Luis Ramirez leapt onto the roof of his bright blue water truck to fill the plastic tank that by day’s end would empty into an assortment of buckets, barrels and cisterns in 100 homes.
It was barely 11 a.m. and Ramirez had many more stops to make on the hilly, grey fringes of Tijuana, a sprawling, industrial border city in northwestern Mexico where trucks or “pipas” like Ramirez’s provide the only drinking water for many people.
“Each time, it gets farther and farther where we have to go,” he said, blaming the city’s water problems on drought and population growth, before jumping into the driver’s seat next to 16-year-old assistant Daniel Alvarez.
Among the last cities downstream to receive water from the shrinking Colorado River, Tijuana is staring down a water crisis driven also by aging, inefficient infrastructure and successive governments that have done little to prepare the city for diminishing water in the region.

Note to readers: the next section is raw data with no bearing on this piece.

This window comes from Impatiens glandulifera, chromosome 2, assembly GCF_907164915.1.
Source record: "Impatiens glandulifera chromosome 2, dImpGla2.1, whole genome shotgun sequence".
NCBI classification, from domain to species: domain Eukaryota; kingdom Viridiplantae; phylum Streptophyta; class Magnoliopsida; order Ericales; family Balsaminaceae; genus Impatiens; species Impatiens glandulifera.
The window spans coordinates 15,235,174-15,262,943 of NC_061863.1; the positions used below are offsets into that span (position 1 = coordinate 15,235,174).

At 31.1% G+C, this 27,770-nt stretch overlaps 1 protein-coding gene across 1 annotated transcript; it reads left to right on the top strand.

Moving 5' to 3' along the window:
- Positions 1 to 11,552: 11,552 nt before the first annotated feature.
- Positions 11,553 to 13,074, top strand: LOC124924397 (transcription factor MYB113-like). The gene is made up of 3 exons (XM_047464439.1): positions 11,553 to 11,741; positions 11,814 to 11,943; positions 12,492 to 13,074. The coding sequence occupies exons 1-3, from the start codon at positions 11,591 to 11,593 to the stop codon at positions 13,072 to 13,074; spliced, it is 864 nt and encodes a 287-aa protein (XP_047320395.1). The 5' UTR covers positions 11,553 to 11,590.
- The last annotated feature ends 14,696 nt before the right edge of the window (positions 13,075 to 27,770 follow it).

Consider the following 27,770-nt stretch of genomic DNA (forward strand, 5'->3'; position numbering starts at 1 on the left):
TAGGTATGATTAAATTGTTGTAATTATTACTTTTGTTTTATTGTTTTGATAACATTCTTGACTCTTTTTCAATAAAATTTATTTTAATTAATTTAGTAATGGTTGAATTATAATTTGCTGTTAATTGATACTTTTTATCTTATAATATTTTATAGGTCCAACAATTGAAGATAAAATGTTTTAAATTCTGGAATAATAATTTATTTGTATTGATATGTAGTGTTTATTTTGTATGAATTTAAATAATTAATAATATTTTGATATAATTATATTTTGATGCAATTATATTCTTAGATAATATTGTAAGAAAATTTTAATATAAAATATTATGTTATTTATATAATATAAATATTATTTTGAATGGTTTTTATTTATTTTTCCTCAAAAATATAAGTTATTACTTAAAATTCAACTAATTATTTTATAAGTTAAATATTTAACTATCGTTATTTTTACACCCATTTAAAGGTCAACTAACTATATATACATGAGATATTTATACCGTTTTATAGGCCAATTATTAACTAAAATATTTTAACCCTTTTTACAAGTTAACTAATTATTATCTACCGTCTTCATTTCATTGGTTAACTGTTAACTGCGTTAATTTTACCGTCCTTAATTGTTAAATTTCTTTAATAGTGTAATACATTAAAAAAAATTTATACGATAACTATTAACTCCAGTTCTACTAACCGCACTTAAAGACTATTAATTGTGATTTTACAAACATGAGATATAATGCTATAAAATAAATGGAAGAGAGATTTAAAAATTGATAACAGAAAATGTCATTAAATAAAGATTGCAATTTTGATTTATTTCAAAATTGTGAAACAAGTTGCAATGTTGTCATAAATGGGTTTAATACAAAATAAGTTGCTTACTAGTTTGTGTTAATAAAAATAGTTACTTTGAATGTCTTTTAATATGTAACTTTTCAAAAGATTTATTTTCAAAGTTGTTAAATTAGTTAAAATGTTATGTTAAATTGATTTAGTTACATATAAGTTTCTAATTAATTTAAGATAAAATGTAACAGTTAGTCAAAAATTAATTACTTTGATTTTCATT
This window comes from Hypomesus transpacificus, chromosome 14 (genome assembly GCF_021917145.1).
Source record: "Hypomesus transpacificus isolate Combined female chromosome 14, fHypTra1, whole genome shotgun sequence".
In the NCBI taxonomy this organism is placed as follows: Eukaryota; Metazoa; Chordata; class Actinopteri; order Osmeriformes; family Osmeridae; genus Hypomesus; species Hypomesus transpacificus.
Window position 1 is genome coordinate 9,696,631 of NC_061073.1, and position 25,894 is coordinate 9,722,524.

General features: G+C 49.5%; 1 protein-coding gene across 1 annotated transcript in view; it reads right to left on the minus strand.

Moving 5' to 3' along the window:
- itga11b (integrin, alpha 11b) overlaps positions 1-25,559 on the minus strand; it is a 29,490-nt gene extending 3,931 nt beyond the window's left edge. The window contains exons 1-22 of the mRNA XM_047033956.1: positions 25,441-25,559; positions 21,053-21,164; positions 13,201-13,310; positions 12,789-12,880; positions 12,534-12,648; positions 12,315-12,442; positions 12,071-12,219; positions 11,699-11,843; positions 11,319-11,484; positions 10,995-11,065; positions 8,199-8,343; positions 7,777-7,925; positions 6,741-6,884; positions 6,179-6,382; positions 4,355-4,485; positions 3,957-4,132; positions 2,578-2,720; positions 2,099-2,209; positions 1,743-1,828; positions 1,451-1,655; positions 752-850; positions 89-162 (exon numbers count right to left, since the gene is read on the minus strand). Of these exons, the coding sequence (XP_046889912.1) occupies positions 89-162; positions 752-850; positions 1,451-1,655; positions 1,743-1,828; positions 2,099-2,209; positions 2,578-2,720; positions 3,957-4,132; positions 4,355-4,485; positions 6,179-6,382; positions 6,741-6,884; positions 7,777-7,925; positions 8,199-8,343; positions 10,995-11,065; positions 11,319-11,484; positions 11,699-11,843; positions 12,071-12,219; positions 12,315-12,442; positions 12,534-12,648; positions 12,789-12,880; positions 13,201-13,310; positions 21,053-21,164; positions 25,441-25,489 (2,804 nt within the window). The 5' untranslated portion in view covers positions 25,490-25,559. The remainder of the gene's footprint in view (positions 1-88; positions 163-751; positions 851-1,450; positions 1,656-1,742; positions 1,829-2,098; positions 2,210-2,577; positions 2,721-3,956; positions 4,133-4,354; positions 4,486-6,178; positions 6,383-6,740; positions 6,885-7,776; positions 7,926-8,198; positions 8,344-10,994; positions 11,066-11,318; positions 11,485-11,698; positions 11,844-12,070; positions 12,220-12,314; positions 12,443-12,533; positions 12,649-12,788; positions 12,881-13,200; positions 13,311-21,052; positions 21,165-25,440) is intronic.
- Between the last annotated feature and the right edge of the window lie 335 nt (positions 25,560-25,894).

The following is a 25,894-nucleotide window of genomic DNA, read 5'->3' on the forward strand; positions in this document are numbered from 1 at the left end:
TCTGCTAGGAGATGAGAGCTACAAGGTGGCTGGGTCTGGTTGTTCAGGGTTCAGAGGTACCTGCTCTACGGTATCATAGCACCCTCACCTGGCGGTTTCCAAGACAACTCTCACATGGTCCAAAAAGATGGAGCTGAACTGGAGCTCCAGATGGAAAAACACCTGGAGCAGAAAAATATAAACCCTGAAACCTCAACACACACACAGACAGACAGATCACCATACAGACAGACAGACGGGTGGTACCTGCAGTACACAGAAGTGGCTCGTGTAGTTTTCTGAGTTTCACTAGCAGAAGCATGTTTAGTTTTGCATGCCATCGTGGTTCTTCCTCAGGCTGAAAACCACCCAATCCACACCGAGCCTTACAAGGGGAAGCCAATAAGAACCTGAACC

Entire neighborhoods on Tijuana’s hilly and sometimes grassy far reaches remain unconnected to the city’s water mains and pipes. Accessing water there is a daily struggle — and an expensive one, as trucked-in water usually costs much more than what people connected to the city pay.
Taxi driver Aurelio Hernandez lives in one of roughly 150 houses in a remote development near vast industrial parks that make aviation parts in the city’s south. Dirt roads so steep they seem vertical lead to the village.
“It is the biggest problem we have,” said Hernandez, who has lived in Rancho el Chicote for 20 years, about the lack of running water. Hernandez, his wife and two daughters use about 1,585 gallons (6,000 liters) of trucked-in water per month, he said, which costs about 2,000 pesos or $116. The average U.S. family uses more than five times as much water each month, according to the Environmental Protection Agency, yet pays less, despite Mexico’s much lower wages.
“Every year it’s the same. Politicians come and promise you things, but nothing ever changes,” Hernandez said.
Even in middle class neighborhoods, like homemaker Martha Muñoz’s in Tijuana’s fast-growing south, neighbors have to share updates on WhatsApp about possible shutoffs and coordinate requests to city authorities when it’s cut.